As the binary options landscape starts to mature, some of the largest organisations in the industry have come together to form EUBOA – The European Brokers Association. Here, we explain who is involved, and what the aims of this new body are.
The binary options industry is still in it’s infancy, relative to other forms of investment. This has led to substantial ‘growing pains’ as well as a number of episodes which have severely damaged the image of both the industry and the investment vehicle itself.
The European Brokers Association (EUBOA), was created in the late summer of 2016. The aims are simple:
2016 saw a host of regulators impose harsh restrictions, or even complete bans, on binary options. This was in response to the number of fraudulent operators working in binary options, and the scale of complaints regulators were seeing. Largely from unregulated or unlicensed operators.
Legitimate brokers are keen to restore the image of binary options, but realise there is much to be done in order to restore faith in the industry. They hope the EUBOA will give them a strong, self-regulatory platform. From here, the aim will be better dialogue with regulators, with the objective of creating a number of ‘best practices’ among binary brokers and much improved customer service.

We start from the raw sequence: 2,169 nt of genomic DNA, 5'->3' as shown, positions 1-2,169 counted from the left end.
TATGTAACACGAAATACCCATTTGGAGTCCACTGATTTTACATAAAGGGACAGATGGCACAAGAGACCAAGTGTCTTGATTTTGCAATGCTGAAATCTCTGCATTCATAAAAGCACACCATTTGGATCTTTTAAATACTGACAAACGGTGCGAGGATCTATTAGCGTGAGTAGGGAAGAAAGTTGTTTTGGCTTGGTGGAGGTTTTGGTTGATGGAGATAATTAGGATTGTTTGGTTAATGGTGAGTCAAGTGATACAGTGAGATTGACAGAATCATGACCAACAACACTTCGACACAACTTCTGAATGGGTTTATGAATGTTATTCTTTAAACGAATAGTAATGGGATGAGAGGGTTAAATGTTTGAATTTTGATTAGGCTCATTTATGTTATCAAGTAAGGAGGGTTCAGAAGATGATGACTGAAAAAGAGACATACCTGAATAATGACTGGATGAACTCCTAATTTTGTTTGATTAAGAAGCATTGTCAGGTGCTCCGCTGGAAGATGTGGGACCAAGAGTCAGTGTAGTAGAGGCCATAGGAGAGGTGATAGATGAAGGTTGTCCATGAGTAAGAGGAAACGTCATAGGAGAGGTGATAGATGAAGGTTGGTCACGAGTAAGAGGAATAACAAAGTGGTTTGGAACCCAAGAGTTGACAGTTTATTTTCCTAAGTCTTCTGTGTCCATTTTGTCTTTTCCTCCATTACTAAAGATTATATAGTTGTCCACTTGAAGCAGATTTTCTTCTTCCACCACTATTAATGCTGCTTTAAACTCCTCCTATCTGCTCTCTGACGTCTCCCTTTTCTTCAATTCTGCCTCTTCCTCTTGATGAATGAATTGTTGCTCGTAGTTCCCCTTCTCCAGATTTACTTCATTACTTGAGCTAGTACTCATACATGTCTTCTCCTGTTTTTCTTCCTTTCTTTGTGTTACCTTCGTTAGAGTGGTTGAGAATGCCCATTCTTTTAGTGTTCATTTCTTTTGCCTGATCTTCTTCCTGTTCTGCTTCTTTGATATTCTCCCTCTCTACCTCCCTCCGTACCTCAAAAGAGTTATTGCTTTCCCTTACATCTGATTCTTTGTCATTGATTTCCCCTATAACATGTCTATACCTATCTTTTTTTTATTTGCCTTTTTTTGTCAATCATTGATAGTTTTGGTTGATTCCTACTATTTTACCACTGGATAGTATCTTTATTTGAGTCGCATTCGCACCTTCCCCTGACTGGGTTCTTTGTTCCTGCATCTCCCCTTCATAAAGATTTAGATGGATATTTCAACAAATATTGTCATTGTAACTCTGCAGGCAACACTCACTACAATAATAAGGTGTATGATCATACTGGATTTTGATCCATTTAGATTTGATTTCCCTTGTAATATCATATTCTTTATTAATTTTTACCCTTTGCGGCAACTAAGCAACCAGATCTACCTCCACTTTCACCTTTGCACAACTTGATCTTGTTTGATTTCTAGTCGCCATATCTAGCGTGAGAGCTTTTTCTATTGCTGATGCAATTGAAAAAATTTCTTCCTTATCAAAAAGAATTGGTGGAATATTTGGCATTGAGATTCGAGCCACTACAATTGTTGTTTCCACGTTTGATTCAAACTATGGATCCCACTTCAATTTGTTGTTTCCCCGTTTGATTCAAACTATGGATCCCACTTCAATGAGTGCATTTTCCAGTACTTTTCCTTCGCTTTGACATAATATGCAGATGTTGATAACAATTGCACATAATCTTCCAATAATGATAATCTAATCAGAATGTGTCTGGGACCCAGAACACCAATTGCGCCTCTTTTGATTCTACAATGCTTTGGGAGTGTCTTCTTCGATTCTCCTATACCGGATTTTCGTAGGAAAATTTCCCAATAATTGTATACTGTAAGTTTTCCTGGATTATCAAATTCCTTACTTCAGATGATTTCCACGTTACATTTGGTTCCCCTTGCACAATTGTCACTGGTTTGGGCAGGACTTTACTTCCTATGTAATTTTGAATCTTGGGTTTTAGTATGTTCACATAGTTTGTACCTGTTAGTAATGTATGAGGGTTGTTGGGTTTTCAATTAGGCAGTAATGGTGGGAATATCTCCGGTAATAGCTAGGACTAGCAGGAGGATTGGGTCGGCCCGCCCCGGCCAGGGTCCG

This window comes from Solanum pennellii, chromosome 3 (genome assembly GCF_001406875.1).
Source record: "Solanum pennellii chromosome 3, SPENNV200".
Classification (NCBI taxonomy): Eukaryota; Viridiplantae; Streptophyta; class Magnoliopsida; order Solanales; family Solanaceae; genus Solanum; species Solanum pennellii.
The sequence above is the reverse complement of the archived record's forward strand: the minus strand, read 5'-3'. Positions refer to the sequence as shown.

Most of the established binary options firms, or platform providers are involved:
This represents a large proportion of the binary options market share, and therefore gives the EUBOA plenty of clout.
Some of the issues facing this new body, will include:
It will be very interesting to see how this develops. Binary options firms are clearly concerned with the recent rise in regulatory pressure. It would however, take a huge amount of optimism to think that the industry could be self-regulatory at this stage.
The problems in binary options are many and widespread, so much so that the investment vehicle itself – the very concept of a “binary option” – has been tainted. While the setting up of EUBOA looks positive, those parties involved could do well to resolve the issues within their own businesses before suggesting a ‘code of conduct’ for others.
The appointment of Bjorn Krog Andersen is encouraging however. With 6 years experience in Legal and Compliance at Saxo Bank, and previous experience working in the law, his appointment does signal that the new body is going to be serious in tackling the issues in the industry.